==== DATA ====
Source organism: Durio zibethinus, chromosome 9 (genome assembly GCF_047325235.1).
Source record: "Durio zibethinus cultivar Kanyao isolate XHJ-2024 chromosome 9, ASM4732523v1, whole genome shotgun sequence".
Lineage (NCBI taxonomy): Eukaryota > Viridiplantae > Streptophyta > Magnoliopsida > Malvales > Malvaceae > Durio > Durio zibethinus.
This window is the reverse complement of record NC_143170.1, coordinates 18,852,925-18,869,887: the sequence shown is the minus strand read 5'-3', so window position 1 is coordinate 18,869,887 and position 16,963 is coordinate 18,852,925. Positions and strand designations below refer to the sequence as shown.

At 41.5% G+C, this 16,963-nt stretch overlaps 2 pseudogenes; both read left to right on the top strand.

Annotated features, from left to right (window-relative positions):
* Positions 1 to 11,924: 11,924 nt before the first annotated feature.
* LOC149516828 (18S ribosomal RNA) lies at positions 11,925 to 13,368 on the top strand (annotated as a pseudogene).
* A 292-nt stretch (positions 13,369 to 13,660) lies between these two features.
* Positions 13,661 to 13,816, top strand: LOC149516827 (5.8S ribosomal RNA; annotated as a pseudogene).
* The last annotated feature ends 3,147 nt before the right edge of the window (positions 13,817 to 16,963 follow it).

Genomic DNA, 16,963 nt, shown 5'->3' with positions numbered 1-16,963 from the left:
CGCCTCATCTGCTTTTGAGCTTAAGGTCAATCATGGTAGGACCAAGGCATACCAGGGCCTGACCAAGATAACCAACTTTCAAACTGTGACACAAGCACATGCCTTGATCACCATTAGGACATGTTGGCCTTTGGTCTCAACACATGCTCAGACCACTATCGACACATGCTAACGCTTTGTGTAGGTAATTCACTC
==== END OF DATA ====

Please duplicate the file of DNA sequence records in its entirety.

Source organism: Durio zibethinus, chromosome 9 (genome assembly GCF_047325235.1).
Source record: "Durio zibethinus cultivar Kanyao isolate XHJ-2024 chromosome 9, ASM4732523v1, whole genome shotgun sequence".
Lineage (NCBI taxonomy): Eukaryota > Viridiplantae > Streptophyta > Magnoliopsida > Malvales > Malvaceae > Durio > Durio zibethinus.
This window is the reverse complement of record NC_143170.1, coordinates 18,852,925-18,869,887: the sequence shown is the minus strand read 5'-3', so window position 1 is coordinate 18,869,887 and position 16,963 is coordinate 18,852,925. Positions and strand designations below refer to the sequence as shown.

At 41.5% G+C, this 16,963-nt stretch overlaps 2 pseudogenes; both read left to right on the top strand.

Annotated features, from left to right (window-relative positions):
* Positions 1 to 11,924: 11,924 nt before the first annotated feature.
* LOC149516828 (18S ribosomal RNA) lies at positions 11,925 to 13,368 on the top strand (annotated as a pseudogene).
* A 292-nt stretch (positions 13,369 to 13,660) lies between these two features.
* Positions 13,661 to 13,816, top strand: LOC149516827 (5.8S ribosomal RNA; annotated as a pseudogene).
* The last annotated feature ends 3,147 nt before the right edge of the window (positions 13,817 to 16,963 follow it).

Genomic DNA, 16,963 nt, shown 5'->3' with positions numbered 1-16,963 from the left:
CGCCTCATCTGCTTTTGAGCTTAAGGTCAATCATGGTAGGACCAAGGCATACCAGGGCCTGACCAAGATAACCAACTTTCAAACTGTGACACAAGCACATGCCTTGATCACCATTAGGACATGTTGGCCTTTGGTCTCAACACATGCTCAGACCACTATCGACACATGCTAACGCTTTGTGTAGGTAATTCACTC